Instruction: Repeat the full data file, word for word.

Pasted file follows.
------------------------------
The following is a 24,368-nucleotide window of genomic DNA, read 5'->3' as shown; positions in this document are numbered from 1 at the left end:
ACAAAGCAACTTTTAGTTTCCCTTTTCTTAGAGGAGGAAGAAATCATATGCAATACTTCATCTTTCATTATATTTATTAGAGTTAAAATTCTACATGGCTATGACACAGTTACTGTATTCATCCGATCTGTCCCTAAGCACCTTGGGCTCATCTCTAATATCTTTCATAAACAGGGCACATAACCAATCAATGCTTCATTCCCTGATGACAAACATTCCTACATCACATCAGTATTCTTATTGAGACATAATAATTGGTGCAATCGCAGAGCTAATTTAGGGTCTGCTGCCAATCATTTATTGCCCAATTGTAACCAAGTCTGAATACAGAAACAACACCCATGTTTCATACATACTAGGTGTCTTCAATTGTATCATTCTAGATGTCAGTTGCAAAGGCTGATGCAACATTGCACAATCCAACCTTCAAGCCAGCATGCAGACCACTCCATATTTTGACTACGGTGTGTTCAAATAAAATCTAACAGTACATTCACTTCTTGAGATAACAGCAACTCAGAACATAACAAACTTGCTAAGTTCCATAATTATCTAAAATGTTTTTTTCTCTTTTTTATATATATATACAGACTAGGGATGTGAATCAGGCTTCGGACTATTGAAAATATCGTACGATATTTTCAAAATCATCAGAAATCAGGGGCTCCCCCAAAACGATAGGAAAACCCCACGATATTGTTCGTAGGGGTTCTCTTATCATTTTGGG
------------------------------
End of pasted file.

The following is a 24,368-nucleotide window of genomic DNA, read 5'->3' as shown; positions in this document are numbered from 1 at the left end:
ACAAAGCAACTTTTAGTTTCCCTTTTCTTAGAGGAGGAAGAAATCATATGCAATACTTCATCTTTCATTATATTTATTAGAGTTAAAATTCTACATGGCTATGACACAGTTACTGTATTCATCCGATCTGTCCCTAAGCACCTTGGGCTCATCTCTAATATCTTTCATAAACAGGGCACATAACCAATCAATGCTTCATTCCCTGATGACAAACATTCCTACATCACATCAGTATTCTTATTGAGACATAATAATTGGTGCAATCGCAGAGCTAATTTAGGGTCTGCTGCCAATCATTTATTGCCCAATTGTAACCAAGTCTGAATACAGAAACAACACCCATGTTTCATACATACTAGGTGTCTTCAATTGTATCATTCTAGATGTCAGTTGCAAAGGCTGATGCAACATTGCACAATCCAACCTTCAAGCCAGCATGCAGACCACTCCATATTTTGACTACGGTGTGTTCAAATAAAATCTAACAGTACATTCACTTCTTGAGATAACAGCAACTCAGAACATAACAAACTTGCTAAGTTCCATAATTATCTAAAATGTTTTTTTCTCTTTTTTATATATATATACAGACTAGGGATGTGAATCAGGCTTCGGACTATTGAAAATATCGTACGATATTTTCAAAATCATCAGAAATCAGGGGCTCCCCCAAAACGATAGGAAAACCCCACGATATTGTTCGTAGGGGTTCTCTTATCATTTTGGG